Recent media reports have stressed the urgency of addressing high property prices, especially in Taipei, where prices have risen so quickly that few in our younger generation are able to purchase a property in the city.
According to an April 16 survey released by the Construction and Planning Agency, the average price-to-income ratio was 15.01 in Taipei in the final quarter of last year and 12.67 for New Taipei City. That means it would take about 15 years of an ordinary family’s income to buy a house in the capital, assuming the family did not eat or drink or spend money on anything but the house and nearly 13 years on average for households in New Taipei City.
The survey also indicates that the Greater Taipei area has become one of the most unaffordable places to buy a property in the nation, as a mortgage accounted for 63.37 percent of household income in Taipei in the fourth quarter of last year and 53.51 percent in New Taipei, while a commonly accepted average is about 30 percent.
The results of the survey have raised eyebrows among government officials, prompting Premier Jiang Yi-huah (江宜樺) to vow to reduce the average price-to-income ratio in the Greater Taipei area to 10 in two years and Taipei Deputy Mayor Chang Chin-oh (張金鶚) to say he wanted to bring down home prices in the capital by 30 percent in two years.
Last week, lawmakers on the legislature’s Finance Committee moved quickly to approve a proposal to raise taxes on homes that owners do not live in to between 1.5 percent and 3.6 percent, from the current range of between 1.2 percent and 2 percent. Implementation of the new rates could take effect as soon as May next year, if the proposed amendment to the House Tax Act (房屋稅條例) clears the legislative floor this year.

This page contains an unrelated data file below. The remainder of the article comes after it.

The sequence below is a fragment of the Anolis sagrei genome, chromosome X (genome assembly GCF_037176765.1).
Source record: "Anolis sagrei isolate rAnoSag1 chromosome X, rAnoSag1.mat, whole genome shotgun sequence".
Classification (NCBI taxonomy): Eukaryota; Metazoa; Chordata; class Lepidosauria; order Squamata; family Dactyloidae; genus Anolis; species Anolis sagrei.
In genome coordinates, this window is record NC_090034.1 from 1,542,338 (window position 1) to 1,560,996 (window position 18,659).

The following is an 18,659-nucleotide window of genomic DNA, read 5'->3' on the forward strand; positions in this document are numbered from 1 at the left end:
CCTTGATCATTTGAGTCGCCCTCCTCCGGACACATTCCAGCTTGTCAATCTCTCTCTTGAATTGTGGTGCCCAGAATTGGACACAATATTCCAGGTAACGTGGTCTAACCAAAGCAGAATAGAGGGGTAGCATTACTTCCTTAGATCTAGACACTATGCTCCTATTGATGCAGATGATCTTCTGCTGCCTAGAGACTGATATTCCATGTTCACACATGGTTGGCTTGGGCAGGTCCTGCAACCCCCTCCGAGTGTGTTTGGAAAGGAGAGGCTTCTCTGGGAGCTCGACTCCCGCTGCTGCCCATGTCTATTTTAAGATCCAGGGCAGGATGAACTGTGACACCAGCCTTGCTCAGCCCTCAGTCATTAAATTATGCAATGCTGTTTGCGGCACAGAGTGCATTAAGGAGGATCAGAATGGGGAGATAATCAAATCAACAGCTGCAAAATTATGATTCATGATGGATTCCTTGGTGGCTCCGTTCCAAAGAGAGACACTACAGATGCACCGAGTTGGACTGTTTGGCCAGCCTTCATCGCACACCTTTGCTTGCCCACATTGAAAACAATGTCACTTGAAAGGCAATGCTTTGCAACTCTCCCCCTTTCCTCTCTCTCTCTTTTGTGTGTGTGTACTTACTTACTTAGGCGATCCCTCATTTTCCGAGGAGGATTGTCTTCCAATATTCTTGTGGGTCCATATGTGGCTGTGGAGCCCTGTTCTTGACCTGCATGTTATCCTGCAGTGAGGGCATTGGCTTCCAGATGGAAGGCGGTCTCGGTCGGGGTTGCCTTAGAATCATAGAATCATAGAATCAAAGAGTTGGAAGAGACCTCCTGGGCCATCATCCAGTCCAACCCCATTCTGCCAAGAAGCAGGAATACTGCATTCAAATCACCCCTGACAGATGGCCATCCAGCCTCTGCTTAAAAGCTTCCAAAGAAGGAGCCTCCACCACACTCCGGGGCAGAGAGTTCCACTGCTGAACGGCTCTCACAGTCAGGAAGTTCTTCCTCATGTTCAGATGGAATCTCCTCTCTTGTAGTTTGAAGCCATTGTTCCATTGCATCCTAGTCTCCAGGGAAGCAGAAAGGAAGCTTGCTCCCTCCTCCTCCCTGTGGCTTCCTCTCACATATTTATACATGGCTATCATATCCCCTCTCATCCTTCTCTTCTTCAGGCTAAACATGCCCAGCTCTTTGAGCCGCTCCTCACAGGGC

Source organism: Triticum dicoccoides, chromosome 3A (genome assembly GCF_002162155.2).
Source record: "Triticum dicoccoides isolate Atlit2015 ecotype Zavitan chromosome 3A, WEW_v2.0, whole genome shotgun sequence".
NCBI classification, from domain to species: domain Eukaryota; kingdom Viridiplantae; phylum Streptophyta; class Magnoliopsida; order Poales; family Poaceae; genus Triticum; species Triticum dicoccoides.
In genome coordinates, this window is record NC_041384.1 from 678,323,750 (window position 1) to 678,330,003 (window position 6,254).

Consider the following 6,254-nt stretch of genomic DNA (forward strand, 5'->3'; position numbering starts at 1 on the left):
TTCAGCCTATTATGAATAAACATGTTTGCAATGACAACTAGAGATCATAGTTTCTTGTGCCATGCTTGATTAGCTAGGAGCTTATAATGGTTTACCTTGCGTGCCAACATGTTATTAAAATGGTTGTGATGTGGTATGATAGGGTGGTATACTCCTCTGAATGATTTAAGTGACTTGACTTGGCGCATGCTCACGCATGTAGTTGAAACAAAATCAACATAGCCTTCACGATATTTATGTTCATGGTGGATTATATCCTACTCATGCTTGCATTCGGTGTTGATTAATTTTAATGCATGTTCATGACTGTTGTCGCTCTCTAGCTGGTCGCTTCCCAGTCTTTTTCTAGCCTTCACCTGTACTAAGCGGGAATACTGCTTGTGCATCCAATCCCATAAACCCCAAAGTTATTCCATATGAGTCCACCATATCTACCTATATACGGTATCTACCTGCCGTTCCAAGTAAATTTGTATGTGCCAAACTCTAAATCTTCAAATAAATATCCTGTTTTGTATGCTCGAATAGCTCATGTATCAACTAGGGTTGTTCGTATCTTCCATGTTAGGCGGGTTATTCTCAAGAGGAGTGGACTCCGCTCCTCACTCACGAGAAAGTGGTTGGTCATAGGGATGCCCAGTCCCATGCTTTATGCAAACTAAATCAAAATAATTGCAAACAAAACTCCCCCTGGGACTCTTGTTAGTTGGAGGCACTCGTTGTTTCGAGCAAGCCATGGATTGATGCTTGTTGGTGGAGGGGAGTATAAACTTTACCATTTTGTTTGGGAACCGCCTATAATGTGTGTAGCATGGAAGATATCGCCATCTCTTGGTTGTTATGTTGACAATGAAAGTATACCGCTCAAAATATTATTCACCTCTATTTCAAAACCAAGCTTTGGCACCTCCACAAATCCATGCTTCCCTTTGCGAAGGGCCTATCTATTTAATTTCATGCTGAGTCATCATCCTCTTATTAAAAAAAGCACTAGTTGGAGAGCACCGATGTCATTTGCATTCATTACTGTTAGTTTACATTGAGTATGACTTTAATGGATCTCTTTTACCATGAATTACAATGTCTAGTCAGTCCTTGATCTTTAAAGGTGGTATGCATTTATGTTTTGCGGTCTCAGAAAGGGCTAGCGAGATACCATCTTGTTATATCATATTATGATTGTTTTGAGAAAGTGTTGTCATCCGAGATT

Unfortunately, such a tax hike would only have a limited impact on the housing market, because the housing taxes are based on the government-set “current assessed housing value,” which is often much lower than the market value. Based on the Ministry of Finance’s estimates, the new policy might just increase the tax burden for each household by an average of NT$4,050 a year. Even though the number could reach as high as NT$120,000 for luxury housing in Taipei’s upscale Xinyi District (信義), it will not bother luxury housing buyers and investors with deep pockets.
Jiang’s wish to see average price-to-income ratio drop to 10 also looks difficult to achieve, because that would require either a tumble of more than 30 percent in house prices or household income to increase by 50 percent, according to estimates by the Taipei Association of Real Estate Brokers.
Actually, prices are unlikely to drop 30 percent in the next couple of years as long as the imbalance of supply and demand remains in Taipei, and if the conditions of low interest rates and still-strong market liquidity continue. However even if prices do drop by that much, it would invite concern that the banks could withstand such a crisis. Moreover, as real-term salaries have not returned to their level of 15 years ago, it is highly unlikely to see household income increase by 50 percent in the next two years.
Without a plan to introduce a property transaction income tax, or a capital gains tax on the sale of land and houses based on market value and if interest rates remain low, it is impossible to bring down housing prices or lure money away from the housing market into other segments of the economy. As such, government actions are just a reminder that we still have a long way to go to achieve housing justice in this nation.
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